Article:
Wednesday, August 18, 2010

The Peter Lloyd residence


Photo by Mark Andrew Kearney, Architect

Several months ago, I came across these photos of a stunning modern house at 35850 South Woodland Road, in Moreland Hills. The photos were taken shortly before the house was demolished, in 2003.

At the time, I had tried to learn who the architect was, without any success. I recently learned that it was Ernst Payer, one of the foremost residential architects in midcentury Cleveland. The house was built in 1953.

Richard N. Campen provides some insights into the house in his 1982 manuscript, A Career in Architecture: the Ernst Payer Approach. Copies of the typewritten document are located in the collections of the Cleveland Public Library, and the libraries of John Carroll University and the Western Reserve Historical Society.


Photo by Mark Andrew Kearney, Architect

Here we see the rear of this 5,600 square foot house, built on what was at one time a 20 acre lot. The four bedrooms on the second floor shared a balcony and what must have been a lovely view. On the first floor, from left to right are a patio with barbecue, screened-in porch, and service wing, which included a garage and quarters for the help.


Photo by Mark Andrew Kearney, Architect

The massive slate squares that make up the floor throughout can be seen here at the intersection of the patio and screened-in porch. This space was clearly designed with entertaining in mind. One might note the screening to provide some privacy for those on the patio. Steel columns support the second floor.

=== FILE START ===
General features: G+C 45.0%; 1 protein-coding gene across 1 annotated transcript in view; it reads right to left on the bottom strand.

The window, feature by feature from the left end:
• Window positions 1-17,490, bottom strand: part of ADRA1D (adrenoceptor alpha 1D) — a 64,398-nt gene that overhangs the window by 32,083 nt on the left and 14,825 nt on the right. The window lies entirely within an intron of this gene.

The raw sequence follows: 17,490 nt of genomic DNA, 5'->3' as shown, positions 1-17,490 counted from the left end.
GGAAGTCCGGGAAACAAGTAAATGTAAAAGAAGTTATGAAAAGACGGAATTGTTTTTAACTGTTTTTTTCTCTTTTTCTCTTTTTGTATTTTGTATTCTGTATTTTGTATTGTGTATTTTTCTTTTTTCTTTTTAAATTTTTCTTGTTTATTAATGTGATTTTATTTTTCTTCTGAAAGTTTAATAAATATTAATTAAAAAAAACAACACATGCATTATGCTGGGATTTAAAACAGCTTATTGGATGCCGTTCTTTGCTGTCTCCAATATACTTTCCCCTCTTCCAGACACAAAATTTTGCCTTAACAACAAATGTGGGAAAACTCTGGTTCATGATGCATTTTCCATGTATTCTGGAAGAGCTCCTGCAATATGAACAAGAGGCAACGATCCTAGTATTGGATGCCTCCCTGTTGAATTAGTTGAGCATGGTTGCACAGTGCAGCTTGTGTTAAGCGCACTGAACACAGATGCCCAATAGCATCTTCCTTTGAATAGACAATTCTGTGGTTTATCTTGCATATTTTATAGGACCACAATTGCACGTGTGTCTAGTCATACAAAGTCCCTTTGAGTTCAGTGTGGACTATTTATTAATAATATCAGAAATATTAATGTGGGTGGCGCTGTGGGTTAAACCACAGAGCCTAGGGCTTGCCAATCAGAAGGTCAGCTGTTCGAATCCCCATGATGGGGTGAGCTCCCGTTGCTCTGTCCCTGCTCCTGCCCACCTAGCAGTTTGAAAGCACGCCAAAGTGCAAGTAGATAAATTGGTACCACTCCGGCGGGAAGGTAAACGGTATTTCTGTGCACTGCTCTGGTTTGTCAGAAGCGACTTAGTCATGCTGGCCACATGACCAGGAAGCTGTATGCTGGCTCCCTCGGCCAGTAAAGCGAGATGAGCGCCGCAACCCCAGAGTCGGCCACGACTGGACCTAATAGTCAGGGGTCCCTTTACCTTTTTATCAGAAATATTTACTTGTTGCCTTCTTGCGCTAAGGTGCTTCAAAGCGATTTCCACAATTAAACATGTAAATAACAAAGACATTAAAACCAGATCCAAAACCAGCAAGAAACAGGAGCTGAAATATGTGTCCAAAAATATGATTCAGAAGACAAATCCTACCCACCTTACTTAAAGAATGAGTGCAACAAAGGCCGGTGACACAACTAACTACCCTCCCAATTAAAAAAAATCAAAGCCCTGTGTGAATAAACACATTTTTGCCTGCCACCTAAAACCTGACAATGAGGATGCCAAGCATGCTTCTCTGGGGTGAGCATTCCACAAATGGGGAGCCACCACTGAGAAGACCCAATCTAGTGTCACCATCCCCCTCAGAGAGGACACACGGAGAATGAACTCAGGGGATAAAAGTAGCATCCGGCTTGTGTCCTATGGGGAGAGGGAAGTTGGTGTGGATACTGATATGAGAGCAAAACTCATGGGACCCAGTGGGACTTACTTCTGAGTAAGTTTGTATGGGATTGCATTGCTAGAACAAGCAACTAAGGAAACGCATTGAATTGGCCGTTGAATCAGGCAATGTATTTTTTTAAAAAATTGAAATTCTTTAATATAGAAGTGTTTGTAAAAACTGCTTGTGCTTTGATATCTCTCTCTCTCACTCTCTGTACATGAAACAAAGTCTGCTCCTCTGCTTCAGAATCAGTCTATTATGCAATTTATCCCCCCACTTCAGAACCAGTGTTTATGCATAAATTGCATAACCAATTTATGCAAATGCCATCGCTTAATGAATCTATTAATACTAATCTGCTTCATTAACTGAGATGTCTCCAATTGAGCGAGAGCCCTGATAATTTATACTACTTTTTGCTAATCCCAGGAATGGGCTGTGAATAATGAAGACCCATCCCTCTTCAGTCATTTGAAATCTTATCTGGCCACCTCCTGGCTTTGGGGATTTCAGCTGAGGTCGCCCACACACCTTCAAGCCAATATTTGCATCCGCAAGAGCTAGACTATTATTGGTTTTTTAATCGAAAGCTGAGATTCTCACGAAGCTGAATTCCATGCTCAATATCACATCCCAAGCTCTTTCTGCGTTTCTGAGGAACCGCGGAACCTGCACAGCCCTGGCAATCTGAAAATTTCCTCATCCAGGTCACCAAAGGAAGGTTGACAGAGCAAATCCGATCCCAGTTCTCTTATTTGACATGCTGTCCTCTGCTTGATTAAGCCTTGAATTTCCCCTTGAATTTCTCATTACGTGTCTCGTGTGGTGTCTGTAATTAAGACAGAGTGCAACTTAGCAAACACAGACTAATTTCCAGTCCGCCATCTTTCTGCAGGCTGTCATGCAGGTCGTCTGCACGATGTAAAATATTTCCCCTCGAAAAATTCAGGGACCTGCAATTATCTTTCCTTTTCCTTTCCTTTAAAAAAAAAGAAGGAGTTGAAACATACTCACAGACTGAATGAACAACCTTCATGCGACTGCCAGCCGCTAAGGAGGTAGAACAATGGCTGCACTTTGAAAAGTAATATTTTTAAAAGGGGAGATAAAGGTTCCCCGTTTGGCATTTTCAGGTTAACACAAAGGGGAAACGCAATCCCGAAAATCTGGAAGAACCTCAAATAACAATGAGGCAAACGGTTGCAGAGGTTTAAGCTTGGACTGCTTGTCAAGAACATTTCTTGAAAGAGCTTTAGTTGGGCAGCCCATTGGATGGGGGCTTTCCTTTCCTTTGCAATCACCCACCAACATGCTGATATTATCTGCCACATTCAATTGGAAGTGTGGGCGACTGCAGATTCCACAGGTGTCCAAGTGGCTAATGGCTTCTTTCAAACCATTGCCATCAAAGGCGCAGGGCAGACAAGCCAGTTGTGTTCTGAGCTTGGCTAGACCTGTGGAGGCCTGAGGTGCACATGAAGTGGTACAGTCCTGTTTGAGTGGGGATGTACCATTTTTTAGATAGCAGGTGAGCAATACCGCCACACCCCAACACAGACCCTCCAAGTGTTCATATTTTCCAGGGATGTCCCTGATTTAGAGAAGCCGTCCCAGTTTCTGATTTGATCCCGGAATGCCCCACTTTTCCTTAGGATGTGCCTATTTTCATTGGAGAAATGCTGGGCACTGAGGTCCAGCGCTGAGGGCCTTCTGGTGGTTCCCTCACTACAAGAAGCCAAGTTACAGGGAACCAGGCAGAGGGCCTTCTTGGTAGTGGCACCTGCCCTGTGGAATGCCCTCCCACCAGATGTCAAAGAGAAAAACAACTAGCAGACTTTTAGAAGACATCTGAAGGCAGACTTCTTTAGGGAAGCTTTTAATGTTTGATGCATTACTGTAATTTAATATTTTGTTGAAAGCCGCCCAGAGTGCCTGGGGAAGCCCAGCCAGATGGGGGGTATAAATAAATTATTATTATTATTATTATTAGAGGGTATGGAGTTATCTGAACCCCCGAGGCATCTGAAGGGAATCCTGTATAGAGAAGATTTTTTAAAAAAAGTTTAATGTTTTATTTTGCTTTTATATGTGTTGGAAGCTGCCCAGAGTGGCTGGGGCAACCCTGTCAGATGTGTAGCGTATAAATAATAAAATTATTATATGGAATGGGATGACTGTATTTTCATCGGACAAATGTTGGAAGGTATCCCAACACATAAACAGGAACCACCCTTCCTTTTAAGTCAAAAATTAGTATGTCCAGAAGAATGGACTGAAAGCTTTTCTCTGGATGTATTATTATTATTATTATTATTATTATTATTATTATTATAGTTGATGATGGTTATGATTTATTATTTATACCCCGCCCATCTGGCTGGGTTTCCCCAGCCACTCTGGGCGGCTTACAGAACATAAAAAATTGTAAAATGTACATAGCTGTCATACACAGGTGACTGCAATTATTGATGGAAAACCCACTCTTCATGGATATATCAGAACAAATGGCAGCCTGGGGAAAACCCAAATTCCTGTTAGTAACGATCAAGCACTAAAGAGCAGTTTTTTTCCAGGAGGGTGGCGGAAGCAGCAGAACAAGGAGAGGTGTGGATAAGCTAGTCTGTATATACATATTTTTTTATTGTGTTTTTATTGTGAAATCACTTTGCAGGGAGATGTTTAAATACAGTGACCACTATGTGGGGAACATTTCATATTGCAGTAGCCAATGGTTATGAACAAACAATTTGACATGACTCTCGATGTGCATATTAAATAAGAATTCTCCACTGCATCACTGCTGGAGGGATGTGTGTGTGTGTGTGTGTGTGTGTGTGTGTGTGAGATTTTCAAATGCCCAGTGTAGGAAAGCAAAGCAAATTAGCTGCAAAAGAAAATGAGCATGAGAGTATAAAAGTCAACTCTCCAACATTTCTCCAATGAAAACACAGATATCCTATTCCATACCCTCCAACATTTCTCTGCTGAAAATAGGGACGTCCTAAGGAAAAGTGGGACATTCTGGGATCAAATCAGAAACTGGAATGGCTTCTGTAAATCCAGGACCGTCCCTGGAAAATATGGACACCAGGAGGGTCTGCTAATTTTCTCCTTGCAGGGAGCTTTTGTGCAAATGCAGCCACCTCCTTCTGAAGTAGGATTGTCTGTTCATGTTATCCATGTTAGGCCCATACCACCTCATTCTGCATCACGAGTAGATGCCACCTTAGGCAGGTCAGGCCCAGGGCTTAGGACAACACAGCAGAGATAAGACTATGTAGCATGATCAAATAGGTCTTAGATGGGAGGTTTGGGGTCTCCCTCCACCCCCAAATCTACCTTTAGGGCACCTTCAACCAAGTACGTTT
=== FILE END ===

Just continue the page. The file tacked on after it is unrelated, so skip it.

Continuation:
Photo by Mark Andrew Kearney, Architect

Campen notes that the gallery, seen here, is "surfaced with redwood over which a plywood panel covered with grass-cloth is mounted as a background for paintings." It was designed specifically to house the couple's art collection. To the left, a wall of built-in cabinets is visible. Campen notes that it is "exquisitely fitted with cupboards, sliding doors, etc." and that it was designed to hold a television, Hi-Fi equipment, and a bar.


Photo by Mark Andrew Kearney, Architect

The wall of cabinets continues into a pair of fireplaces, in the living room. Campen notes that Payer was also responsible for the original landscaping and interior decoration - it is unclear how much of either remained in 2003.


Photo by Mark Andrew Kearney, Architect

The form of the awning can be clearly seen in this image, and we can imagine the views that might be present from this point. The house was designed around these views, as evidenced by the large windows throughout.



As I noted above, Ernst Payer was one of the most significant modern architects practicing in Cleveland. He was one of six architects to receive a two page spread in Cleveland Goes Modern. Richard N. Campen called this house "one of his more important residential commissions." It's of such a caliber that it would have surely been featured in Cleveland Goes Modern if it had still been standing.

Why, then, was the house demolished? It was in good condition, without any obvious significant flaws. The value of the land it sat upon was greater, it seems, than the perceived value of the house. As a result, we lost what should have been seen as one of the landmarks of modern architecture in Cleveland.

It's not just 19th century structures that we have to watch out for. We need to preserve the most important pieces of our built history regardless of age. The structures of the mid-20th century present a special set of challenges - namely, that many were designed to be invisible to the outsider - and as a result, they aren't part of our collective consciousness. We need to look harder to find them, before they are losts.

3 comments:

  1. Thankyou for posting this as I am a staunch advocate of architectural preservation. Nothing incenses me more than the senseless obliteration of great architecture, especially great cleveland architecture.

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  2. the people who live out there dont understand stuff like this though, they just like new junk anymore.

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